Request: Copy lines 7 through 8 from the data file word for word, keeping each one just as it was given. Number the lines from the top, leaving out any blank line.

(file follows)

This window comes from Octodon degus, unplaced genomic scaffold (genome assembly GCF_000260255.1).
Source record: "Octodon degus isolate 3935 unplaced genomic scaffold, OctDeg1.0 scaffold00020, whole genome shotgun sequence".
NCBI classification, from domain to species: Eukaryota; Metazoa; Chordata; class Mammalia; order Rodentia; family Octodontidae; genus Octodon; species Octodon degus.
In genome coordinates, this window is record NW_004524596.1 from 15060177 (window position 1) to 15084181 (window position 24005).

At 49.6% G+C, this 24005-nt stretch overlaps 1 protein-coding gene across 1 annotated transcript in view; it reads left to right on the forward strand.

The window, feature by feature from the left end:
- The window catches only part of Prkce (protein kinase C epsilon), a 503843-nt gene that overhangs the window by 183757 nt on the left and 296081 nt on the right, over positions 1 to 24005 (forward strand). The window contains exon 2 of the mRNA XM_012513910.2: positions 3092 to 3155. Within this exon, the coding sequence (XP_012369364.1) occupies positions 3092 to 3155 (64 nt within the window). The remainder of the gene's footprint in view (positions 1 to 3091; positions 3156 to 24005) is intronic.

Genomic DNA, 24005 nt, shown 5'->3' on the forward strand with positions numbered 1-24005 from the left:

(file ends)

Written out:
- The window catches only part of Prkce (protein kinase C epsilon), a 503843-nt gene that overhangs the window by 183757 nt on the left and 296081 nt on the right, over positions 1 to 24005 (forward strand). The window contains exon 2 of the mRNA XM_012513910.2: positions 3092 to 3155. Within this exon, the coding sequence (XP_012369364.1) occupies positions 3092 to 3155 (64 nt within the window). The remainder of the gene's footprint in view (positions 1 to 3091; positions 3156 to 24005) is intronic.

Genomic DNA, 24005 nt, shown 5'->3' on the forward strand with positions numbered 1-24005 from the left: